Concluding a five-day visit to Asia, Harvard president Drew Faust said that “the challenge is not only to educate females, but to create opportunities for their skills and talents to help build better and more prosperous societies, as well as improved women’s lives.”
Speaking to more than 500 students at Ewha Womans University , the world’s largest women’s university, which designated Faust only the second distinguished honorary Ewha fellow during a ceremony Friday, March 22, 2013, Faust said it was important to continue to make the case for educational opportunities for women at a time when they remain dramatically underrepresented in many areas, including business and government.
She pointed to the 2012 Global Gender Gap Report, which concluded that reducing the male-female employment gap in developed countries could lead to a GDP increase of as much as 9 percent in the United States and 13 percent in the eurozone.
Faust’s Speech Highlights
How we define success in the education of women, whether in the United States or South Korea or worldwide, remains an open and pressing question…
Dramatic gender gaps persist. No society, no nation, has fully freed us from the question: Why educate women?…
Every nation’s long-term competitiveness depends on how well it educates and brings into play its women and girls… The most valuable resource in the world is human talent. Unleashing that talent is one of society’s great challenges…
A growing body of analysis shows that for all kinds of reasons, any society that leaves out the wide talent pool of females is undermining its effectiveness… full text of President Drew Faust’s speech
Gender in Crisis Countries
It is a well known fact that, while both men and women may suffer, the relatively disadvantaged situation of women and girls, their distinctive social obligations and responsibilities, and especially their exposure to gender based violence often means that they are disproportionately affected by conflict, violence, crime and disasters compared to men and may miss out on the benefits of recovery.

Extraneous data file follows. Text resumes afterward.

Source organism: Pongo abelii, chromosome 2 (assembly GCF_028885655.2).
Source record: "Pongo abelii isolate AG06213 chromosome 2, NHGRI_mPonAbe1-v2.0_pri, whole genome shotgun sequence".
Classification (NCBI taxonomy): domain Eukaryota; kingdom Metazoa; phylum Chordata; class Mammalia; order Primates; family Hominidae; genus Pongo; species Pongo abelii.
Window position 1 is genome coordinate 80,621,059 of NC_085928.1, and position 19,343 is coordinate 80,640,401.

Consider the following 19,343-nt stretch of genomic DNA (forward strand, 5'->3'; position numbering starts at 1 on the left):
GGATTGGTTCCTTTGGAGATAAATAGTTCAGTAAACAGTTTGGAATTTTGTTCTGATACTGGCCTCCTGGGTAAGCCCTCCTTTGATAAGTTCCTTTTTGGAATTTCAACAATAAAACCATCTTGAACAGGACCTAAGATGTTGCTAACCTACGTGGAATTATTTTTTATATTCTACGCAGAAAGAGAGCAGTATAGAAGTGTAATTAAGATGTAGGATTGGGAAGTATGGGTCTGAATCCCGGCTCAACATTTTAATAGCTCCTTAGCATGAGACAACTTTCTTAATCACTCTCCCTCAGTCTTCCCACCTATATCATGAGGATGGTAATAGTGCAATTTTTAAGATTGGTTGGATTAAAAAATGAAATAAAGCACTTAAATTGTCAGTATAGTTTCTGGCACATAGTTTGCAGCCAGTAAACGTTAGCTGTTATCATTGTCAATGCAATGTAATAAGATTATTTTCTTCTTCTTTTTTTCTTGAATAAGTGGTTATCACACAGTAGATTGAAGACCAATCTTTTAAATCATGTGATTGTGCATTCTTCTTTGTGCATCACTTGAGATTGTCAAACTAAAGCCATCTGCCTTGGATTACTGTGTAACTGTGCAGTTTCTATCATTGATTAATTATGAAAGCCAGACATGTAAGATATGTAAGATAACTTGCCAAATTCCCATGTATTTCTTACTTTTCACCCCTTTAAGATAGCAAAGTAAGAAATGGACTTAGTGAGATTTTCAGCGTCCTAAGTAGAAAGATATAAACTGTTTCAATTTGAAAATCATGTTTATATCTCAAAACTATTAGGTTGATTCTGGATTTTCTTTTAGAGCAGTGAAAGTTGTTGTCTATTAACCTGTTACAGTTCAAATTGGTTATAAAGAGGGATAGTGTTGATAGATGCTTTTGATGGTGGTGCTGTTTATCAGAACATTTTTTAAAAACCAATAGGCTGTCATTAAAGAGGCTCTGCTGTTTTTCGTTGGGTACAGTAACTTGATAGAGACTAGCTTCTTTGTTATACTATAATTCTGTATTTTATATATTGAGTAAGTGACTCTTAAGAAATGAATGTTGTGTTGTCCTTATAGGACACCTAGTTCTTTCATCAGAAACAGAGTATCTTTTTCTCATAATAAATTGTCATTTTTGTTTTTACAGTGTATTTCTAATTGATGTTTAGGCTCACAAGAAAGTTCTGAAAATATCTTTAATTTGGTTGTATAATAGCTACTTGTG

Women are often considered an easy target when there is a lack of security, and when the rule of law breaks down, and discriminatory practices may exacerbate a culture of impunity.
Women’s greater vulnerability to poverty may threaten their livelihoods to a greater extent than those of men. At the same time, women are often excluded from decision making in crisis prevention and recovery and are often absent from the negotiating table so their interests may be overlooked.
On March 8, 2013, the United Nations Development Programme published an up-to-date report on this challenge, one of the most urgent tasks for states and international organizations if we are to bring to an end the gender gap.
Seventy per cent of the world’s hungry people are women and more than 30 million girls are out of school. Disasters and conflict can exacerbate this imbalance;
Women have comprised only eight per cent of negotiating delegations in UN-mediated peace processes since 1992;
In 2010 and 2011, only 22 percent of peace agreements signed contained women’s peace and security provisions;
Women, boys and girls are 14 times more likely to die during a natural disaster than men; and
Sexual violence directed towards women and girls is often used as a deliberate tactic in conflict….
Los peores países del G20 para ser mujer Por Lourdes Romero / esglobal
El empleo de las mujeres en cifras. UGT. 8 de marzo de 2012
Why Are There Still So Few Women in Science? http://ow.ly/ptmzy